A tangible sense of degradation runs through the canvases of artist Per Kirkeby, currently on view at Michael Werner in London. Walking a fine line between impressionist figuration and pure abstraction, his works seem balanced on a pin, teetering between a fully realized environment and complete structural breakdown, a process the artist acknowledges as “an ongoing process of sedimentation.” The first exhibition of new work since his 2009 retrospective at Tate Modern, Kirkeby’s new exhibition sees him returning to the same interrogations and explorations of the natural environment, as well as his own interpretation of it.
Working throughout a broad selection of forms, including film, writing and a vast selection of visual art media, Kirkeby’s nearly fifty-year career has seen him consistently explore intersections of natural and art history, particularly in consideration of light and its depiction through paint. In the eight paintings on view, Kirkeby’s approach remains consistent, blending loose landscape painting techniques with sudden structural intrusions. Brushstrokes are pushed to the full extent of their presence, surging out from the original scenes to take on new vectors and interpretive weights. In some works, the colors themselves take on new emphasis, exploding out as huge blocks and smears of color to divide the canvas, while still maintaining a healthy respect for texture and space that holds the work together despite its free-roaming associations. Kirkeby’s paintings become lost in the act of creating themselves, wandering off from their original subjects to explore new forms, juxtapositions of color, and textural associations.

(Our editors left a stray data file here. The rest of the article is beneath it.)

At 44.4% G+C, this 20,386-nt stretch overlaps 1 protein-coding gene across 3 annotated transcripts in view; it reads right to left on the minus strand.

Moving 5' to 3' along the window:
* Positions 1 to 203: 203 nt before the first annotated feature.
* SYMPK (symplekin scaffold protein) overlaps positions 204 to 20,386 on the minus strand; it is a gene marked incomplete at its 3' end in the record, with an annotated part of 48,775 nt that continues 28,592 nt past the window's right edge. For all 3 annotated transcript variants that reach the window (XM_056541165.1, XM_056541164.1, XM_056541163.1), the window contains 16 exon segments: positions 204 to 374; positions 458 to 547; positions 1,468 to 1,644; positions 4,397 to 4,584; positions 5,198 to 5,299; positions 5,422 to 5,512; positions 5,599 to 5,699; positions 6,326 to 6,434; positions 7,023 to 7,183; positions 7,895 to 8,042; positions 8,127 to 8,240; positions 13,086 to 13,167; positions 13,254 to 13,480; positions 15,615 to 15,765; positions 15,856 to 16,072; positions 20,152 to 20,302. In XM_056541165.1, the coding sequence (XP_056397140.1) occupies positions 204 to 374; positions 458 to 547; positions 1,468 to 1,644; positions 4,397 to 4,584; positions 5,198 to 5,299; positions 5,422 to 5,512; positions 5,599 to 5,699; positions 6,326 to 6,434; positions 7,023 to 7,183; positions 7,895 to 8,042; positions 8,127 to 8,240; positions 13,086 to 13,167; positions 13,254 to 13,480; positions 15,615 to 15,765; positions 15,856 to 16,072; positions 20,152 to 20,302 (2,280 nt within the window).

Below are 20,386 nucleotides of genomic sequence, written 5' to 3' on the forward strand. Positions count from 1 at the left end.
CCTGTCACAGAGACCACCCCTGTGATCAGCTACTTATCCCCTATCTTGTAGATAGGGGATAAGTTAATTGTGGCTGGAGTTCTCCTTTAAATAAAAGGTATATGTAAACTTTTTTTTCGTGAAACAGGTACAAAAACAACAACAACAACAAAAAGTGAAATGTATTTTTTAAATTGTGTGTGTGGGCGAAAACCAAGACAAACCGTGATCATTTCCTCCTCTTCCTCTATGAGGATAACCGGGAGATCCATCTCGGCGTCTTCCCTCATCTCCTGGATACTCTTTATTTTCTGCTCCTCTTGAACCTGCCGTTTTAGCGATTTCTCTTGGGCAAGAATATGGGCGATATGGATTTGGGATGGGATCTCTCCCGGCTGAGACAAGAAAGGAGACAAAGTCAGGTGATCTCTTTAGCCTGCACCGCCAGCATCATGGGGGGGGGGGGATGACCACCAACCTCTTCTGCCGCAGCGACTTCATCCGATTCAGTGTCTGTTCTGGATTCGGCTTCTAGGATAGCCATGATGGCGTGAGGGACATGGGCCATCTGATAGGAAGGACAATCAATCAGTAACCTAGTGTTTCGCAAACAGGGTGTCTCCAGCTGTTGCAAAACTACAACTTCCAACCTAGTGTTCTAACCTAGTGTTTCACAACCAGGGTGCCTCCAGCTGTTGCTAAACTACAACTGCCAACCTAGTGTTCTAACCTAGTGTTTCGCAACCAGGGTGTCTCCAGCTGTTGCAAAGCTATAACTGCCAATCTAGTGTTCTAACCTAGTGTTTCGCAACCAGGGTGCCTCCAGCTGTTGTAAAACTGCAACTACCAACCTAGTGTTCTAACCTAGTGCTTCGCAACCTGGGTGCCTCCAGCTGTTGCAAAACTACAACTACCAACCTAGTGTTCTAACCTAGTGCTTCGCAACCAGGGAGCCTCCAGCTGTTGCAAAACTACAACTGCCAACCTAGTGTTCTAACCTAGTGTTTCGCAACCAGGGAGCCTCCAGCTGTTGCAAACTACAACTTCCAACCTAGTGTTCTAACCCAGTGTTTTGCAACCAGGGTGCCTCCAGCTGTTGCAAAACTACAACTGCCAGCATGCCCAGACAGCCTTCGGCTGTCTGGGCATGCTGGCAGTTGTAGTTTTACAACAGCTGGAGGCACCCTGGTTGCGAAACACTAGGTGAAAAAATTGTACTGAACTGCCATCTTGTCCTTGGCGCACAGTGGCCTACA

A strong emphasis on the forms of nature pervade Kirkeby’s work here, but are transformed by the artist’s lack of total reliance on these tropes, instead using them as a launching pad of sorts for his own aesthetic workings. His paintings, unmoored by an overt need to depict his subjects or approaches in any rigid artistic style, are instead free to wander, exploring the various dialogues and intersections created by his study into the landscape painting traditions of Europe and his own encounters with the canvas. Kirkeby’s understanding of these divergent histories allow him to operate between set forms, branching out into new expressive territories.
Exploring the European painting tradition through its approaches to seeing, documenting and presenting the painted subject, Per Kirkeby’s newest works are a strong study into the relatively located position of the European art canon, and a strong statement on the capabilities for paint in an era where the lines between figuration and abstraction have never been more tenuous.
Exhibition Site [Michael Werner]